DENVER -- While the vast majority of youth sports coaches are role models, there is no denying the number across the country who have been arrested for abuse in recent years.
"Coaches are abusing kids across this country -- it's an epidemic," said Michelle Petersen, an advocate for background checks.
Petersen's son played on a team where the coach was found to be an abuser.
Petersen testified at a hearing Tuesday in support of a bill sponsored by Rep. Jonathan Singer that would require all sports organizations to inform parents whether they perform background checks.
Singer sponsored a measure last year that would have required all sports leagues to conduct background checks, but it failed in the State Senate.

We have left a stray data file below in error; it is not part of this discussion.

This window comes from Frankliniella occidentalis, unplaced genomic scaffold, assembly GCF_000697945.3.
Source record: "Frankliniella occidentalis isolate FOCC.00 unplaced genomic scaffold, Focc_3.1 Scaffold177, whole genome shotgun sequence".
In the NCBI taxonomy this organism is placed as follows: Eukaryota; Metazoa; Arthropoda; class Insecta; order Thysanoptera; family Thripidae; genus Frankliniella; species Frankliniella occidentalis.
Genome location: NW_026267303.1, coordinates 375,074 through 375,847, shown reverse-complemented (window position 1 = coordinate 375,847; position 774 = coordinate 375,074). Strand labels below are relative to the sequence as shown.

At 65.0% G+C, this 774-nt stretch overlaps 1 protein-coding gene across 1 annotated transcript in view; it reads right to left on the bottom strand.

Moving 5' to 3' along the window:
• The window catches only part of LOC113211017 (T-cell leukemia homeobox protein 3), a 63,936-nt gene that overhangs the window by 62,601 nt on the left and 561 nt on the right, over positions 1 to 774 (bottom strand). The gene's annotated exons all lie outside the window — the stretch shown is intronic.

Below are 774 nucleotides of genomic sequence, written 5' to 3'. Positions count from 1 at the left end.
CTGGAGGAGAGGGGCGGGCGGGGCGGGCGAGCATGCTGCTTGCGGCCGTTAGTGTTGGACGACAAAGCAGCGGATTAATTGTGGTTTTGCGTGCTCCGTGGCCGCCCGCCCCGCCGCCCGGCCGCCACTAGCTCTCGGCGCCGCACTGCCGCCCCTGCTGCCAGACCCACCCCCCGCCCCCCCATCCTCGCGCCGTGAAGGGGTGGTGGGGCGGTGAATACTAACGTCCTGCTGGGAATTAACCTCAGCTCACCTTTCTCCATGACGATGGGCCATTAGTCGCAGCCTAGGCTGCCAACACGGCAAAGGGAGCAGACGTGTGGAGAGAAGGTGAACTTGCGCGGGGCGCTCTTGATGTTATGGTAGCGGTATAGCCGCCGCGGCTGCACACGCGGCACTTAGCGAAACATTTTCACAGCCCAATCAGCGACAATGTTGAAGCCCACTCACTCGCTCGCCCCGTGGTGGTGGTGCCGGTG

No one testified in opposition to the measure Tuesday, although Republican lawmakers expressed similar concerns from last year.
Those concerns include whether the government should be interfering in private sports league affairs and that background checks would be too costly for volunteer-run organizations.
The YMCA is speaking out in favor of the measure.
"I think it's about kids lives and safety," Denver YMCA president Jim Hiner said.
Hiner says his organization already spends about $40 per coach for background checks and estimates they stop about eight potentially threatening coaches each year.
Hiner said he has seen websites where child predators communicate which sports leagues that don't perform background checks.
"They communicate and are very well informed," Hiner said.
The measure passed a House committee. It is expected to face serious opposition when it reaches the Senate.